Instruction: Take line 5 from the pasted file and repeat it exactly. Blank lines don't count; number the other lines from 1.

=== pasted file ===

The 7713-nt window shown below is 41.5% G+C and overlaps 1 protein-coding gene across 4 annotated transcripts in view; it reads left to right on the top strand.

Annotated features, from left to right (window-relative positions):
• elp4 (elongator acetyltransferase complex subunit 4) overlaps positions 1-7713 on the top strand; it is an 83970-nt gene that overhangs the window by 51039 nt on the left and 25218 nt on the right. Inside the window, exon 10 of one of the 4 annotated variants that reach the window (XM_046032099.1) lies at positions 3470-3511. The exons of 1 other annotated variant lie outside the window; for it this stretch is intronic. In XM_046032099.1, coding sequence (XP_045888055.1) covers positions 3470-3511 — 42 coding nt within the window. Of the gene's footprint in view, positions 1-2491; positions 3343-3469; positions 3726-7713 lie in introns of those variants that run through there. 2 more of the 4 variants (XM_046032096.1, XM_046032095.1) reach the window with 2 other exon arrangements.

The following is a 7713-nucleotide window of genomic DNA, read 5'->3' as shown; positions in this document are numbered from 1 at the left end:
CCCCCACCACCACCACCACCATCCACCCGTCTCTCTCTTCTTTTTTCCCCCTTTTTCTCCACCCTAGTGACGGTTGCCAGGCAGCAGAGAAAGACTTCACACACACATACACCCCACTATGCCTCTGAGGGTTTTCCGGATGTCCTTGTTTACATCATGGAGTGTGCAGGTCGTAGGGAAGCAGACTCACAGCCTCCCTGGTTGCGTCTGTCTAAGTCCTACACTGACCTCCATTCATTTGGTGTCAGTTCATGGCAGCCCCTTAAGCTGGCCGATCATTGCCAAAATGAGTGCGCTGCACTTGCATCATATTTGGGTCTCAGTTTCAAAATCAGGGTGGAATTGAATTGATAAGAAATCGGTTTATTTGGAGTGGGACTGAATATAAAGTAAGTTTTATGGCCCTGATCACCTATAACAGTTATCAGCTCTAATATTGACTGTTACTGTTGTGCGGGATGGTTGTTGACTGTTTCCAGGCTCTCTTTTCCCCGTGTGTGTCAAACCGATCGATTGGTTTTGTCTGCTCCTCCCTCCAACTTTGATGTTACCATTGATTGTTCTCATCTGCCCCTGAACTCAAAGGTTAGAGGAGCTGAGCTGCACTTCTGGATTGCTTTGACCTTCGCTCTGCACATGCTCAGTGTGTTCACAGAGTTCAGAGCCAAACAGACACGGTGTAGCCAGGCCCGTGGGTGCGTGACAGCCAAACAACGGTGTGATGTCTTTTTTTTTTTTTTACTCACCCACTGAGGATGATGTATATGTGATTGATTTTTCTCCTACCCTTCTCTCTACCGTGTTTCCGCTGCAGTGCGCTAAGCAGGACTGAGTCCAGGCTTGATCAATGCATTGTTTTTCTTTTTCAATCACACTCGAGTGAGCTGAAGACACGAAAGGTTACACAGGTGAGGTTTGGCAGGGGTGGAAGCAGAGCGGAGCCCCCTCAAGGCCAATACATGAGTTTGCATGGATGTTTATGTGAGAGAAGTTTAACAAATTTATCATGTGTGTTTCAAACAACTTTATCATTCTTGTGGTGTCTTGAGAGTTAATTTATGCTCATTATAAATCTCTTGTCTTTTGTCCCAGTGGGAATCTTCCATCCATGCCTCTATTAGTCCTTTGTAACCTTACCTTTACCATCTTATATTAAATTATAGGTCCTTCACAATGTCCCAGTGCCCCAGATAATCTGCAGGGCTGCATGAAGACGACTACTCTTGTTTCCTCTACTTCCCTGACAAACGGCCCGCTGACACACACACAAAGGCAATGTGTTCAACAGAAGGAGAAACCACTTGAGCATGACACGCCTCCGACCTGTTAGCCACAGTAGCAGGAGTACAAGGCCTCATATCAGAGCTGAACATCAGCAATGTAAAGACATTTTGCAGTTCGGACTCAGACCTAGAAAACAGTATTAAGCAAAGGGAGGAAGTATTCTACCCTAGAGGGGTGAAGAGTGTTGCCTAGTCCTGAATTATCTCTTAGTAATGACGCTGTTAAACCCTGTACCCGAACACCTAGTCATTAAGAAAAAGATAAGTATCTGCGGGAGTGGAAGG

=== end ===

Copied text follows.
CCCCCACCACCACCACCACCATCCACCCGTCTCTCTCTTCTTTTTTCCCCCTTTTTCTCCACCCTAGTGACGGTTGCCAGGCAGCAGAGAAAGACTTCACACACACATACACCCCACTATGCCTCTGAGGGTTTTCCGGATGTCCTTGTTTACATCATGGAGTGTGCAGGTCGTAGGGAAGCAGACTCACAGCCTCCCTGGTTGCGTCTGTCTAAGTCCTACACTGACCTCCATTCATTTGGTGTCAGTTCATGGCAGCCCCTTAAGCTGGCCGATCATTGCCAAAATGAGTGCGCTGCACTTGCATCATATTTGGGTCTCAGTTTCAAAATCAGGGTGGAATTGAATTGATAAGAAATCGGTTTATTTGGAGTGGGACTGAATATAAAGTAAGTTTTATGGCCCTGATCACCTATAACAGTTATCAGCTCTAATATTGACTGTTACTGTTGTGCGGGATGGTTGTTGACTGTTTCCAGGCTCTCTTTTCCCCGTGTGTGTCAAACCGATCGATTGGTTTTGTCTGCTCCTCCCTCCAACTTTGATGTTACCATTGATTGTTCTCATCTGCCCCTGAACTCAAAGGTTAGAGGAGCTGAGCTGCACTTCTGGATTGCTTTGACCTTCGCTCTGCACATGCTCAGTGTGTTCACAGAGTTCAGAGCCAAACAGACACGGTGTAGCCAGGCCCGTGGGTGCGTGACAGCCAAACAACGGTGTGATGTCTTTTTTTTTTTTTTACTCACCCACTGAGGATGATGTATATGTGATTGATTTTTCTCCTACCCTTCTCTCTACCGTGTTTCCGCTGCAGTGCGCTAAGCAGGACTGAGTCCAGGCTTGATCAATGCATTGTTTTTCTTTTTCAATCACACTCGAGTGAGCTGAAGACACGAAAGGTTACACAGGTGAGGTTTGGCAGGGGTGGAAGCAGAGCGGAGCCCCCTCAAGGCCAATACATGAGTTTGCATGGATGTTTATGTGAGAGAAGTTTAACAAATTTATCATGTGTGTTTCAAACAACTTTATCATTCTTGTGGTGTCTTGAGAGTTAATTTATGCTCATTATAAATCTCTTGTCTTTTGTCCCAGTGGGAATCTTCCATCCATGCCTCTATTAGTCCTTTGTAACCTTACCTTTACCATCTTATATTAAATTATAGGTCCTTCACAATGTCCCAGTGCCCCAGATAATCTGCAGGGCTGCATGAAGACGACTACTCTTGTTTCCTCTACTTCCCTGACAAACGGCCCGCTGACACACACACAAAGGCAATGTGTTCAACAGAAGGAGAAACCACTTGAGCATGACACGCCTCCGACCTGTTAGCCACAGTAGCAGGAGTACAAGGCCTCATATCAGAGCTGAACATCAGCAATGTAAAGACATTTTGCAGTTCGGACTCAGACCTAGAAAACAGTATTAAGCAAAGGGAGGAAGTATTCTACCCTAGAGGGGTGAAGAGTGTTGCCTAGTCCTGAATTATCTCTTAGTAATGACGCTGTTAAACCCTGTACCCGAACACCTAGTCATTAAGAAAAAGATAAGTATCTGCGGGAGTGGAAGG